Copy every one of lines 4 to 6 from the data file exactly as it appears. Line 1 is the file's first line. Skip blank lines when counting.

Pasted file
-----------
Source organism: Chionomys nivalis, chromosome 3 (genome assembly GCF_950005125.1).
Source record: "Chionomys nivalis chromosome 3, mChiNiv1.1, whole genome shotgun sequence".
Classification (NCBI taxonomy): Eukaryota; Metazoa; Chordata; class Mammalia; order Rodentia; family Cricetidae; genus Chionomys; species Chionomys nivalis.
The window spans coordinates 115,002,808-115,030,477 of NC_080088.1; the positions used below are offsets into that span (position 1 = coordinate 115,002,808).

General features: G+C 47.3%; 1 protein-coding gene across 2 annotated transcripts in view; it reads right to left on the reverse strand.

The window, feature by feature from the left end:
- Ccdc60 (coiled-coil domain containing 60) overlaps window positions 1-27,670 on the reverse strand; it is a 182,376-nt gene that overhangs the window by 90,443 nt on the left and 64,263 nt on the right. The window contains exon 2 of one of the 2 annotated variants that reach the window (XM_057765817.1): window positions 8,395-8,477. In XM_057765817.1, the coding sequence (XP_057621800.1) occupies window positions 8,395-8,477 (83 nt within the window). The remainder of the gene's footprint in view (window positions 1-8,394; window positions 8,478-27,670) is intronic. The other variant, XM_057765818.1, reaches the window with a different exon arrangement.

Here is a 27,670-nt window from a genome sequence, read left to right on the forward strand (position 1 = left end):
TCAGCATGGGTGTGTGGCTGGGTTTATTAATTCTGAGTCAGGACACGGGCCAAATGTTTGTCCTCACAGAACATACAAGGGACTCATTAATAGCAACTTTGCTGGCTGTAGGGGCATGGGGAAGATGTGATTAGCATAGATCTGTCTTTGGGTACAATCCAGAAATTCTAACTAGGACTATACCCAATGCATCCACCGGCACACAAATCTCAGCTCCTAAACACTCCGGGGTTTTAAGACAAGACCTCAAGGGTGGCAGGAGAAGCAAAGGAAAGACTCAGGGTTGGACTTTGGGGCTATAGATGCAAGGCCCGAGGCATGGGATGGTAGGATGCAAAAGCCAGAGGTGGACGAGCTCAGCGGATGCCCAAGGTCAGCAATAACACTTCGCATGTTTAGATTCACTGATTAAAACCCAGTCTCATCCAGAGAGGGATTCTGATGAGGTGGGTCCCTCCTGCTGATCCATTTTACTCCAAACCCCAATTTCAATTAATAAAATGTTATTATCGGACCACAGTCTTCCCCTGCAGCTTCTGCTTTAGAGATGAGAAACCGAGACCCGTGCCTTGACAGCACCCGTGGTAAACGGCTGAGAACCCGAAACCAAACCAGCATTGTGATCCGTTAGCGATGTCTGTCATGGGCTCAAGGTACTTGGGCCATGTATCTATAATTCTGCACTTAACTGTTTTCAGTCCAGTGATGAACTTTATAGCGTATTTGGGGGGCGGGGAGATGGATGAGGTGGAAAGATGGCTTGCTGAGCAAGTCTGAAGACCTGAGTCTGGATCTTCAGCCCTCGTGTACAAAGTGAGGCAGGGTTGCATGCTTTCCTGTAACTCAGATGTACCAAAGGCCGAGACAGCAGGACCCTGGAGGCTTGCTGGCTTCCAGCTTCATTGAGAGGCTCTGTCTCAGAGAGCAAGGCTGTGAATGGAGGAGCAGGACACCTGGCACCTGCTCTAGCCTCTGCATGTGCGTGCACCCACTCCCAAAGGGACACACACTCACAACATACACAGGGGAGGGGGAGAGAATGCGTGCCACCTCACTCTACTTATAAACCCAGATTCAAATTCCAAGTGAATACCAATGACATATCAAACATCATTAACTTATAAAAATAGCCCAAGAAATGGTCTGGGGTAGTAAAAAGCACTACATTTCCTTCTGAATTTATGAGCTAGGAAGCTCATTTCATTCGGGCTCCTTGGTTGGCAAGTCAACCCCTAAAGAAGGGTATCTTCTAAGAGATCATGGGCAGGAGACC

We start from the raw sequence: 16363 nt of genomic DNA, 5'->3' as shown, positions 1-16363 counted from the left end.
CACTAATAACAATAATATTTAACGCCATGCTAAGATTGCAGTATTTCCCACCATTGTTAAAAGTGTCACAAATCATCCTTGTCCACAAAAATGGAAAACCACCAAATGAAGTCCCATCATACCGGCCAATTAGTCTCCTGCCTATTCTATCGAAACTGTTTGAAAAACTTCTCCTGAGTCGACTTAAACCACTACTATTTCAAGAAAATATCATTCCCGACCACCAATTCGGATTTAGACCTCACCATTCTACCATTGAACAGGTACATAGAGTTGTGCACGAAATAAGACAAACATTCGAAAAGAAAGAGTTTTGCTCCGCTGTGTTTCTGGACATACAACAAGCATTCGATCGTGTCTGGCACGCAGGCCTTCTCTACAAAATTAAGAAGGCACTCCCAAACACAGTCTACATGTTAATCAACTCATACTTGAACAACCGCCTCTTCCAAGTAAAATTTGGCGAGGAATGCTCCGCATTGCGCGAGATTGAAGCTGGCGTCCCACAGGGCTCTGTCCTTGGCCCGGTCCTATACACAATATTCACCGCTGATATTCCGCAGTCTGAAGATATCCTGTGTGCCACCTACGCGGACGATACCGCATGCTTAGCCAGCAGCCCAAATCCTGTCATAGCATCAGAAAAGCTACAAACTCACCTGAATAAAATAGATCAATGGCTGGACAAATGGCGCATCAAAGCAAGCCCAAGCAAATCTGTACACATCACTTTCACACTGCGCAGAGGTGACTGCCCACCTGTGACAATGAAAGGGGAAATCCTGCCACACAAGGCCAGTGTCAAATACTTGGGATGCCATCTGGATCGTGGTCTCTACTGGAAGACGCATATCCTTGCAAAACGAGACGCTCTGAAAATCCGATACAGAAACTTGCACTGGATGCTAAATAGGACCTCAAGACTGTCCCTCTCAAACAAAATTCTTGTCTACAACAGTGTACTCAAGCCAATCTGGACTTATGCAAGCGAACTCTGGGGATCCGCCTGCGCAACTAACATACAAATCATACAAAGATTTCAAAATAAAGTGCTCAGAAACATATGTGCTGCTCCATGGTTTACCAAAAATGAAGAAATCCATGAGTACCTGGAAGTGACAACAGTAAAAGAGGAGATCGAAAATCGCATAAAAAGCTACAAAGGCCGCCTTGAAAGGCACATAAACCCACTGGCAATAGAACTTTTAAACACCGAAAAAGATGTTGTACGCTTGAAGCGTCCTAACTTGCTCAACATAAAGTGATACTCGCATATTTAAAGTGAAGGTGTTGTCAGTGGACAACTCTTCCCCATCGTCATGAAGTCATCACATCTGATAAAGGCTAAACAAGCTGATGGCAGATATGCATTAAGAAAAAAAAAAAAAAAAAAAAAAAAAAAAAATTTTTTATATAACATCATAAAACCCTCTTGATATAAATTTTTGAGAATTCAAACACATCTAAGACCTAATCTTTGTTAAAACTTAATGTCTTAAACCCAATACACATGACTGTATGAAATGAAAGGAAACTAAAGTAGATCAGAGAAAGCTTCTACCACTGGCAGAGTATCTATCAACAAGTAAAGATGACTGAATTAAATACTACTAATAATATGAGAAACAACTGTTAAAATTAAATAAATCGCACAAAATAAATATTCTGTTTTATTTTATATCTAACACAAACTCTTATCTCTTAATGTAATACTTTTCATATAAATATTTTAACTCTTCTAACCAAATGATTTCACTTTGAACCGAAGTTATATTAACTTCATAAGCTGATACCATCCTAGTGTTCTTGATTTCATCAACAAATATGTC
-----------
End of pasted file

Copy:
The window spans coordinates 115,002,808-115,030,477 of NC_080088.1; the positions used below are offsets into that span (position 1 = coordinate 115,002,808).

General features: G+C 47.3%; 1 protein-coding gene across 2 annotated transcripts in view; it reads right to left on the reverse strand.

The window, feature by feature from the left end: